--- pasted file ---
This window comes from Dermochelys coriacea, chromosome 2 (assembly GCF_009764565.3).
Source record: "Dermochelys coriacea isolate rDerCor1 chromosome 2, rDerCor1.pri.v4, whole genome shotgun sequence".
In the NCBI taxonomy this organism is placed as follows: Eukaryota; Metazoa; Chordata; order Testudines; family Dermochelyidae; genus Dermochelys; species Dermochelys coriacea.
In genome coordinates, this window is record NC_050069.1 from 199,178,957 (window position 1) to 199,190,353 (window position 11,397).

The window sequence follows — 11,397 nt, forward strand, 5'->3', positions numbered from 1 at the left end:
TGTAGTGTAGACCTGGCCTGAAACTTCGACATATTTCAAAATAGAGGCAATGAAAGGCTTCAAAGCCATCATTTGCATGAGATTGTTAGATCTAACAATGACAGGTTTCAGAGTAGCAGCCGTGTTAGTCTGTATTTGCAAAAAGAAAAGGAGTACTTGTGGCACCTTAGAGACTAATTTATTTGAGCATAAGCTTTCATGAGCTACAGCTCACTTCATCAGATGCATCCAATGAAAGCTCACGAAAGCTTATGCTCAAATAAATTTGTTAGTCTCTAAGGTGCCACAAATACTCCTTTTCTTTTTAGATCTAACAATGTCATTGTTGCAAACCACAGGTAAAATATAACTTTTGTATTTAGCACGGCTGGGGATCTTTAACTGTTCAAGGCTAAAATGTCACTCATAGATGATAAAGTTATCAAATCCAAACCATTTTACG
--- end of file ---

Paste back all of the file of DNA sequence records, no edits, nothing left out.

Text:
This window comes from Dermochelys coriacea, chromosome 2 (assembly GCF_009764565.3).
Source record: "Dermochelys coriacea isolate rDerCor1 chromosome 2, rDerCor1.pri.v4, whole genome shotgun sequence".
In the NCBI taxonomy this organism is placed as follows: Eukaryota; Metazoa; Chordata; order Testudines; family Dermochelyidae; genus Dermochelys; species Dermochelys coriacea.
In genome coordinates, this window is record NC_050069.1 from 199,178,957 (window position 1) to 199,190,353 (window position 11,397).

The window sequence follows — 11,397 nt, forward strand, 5'->3', positions numbered from 1 at the left end:
TGTAGTGTAGACCTGGCCTGAAACTTCGACATATTTCAAAATAGAGGCAATGAAAGGCTTCAAAGCCATCATTTGCATGAGATTGTTAGATCTAACAATGACAGGTTTCAGAGTAGCAGCCGTGTTAGTCTGTATTTGCAAAAAGAAAAGGAGTACTTGTGGCACCTTAGAGACTAATTTATTTGAGCATAAGCTTTCATGAGCTACAGCTCACTTCATCAGATGCATCCAATGAAAGCTCACGAAAGCTTATGCTCAAATAAATTTGTTAGTCTCTAAGGTGCCACAAATACTCCTTTTCTTTTTAGATCTAACAATGTCATTGTTGCAAACCACAGGTAAAATATAACTTTTGTATTTAGCACGGCTGGGGATCTTTAACTGTTCAAGGCTAAAATGTCACTCATAGATGATAAAGTTATCAAATCCAAACCATTTTACG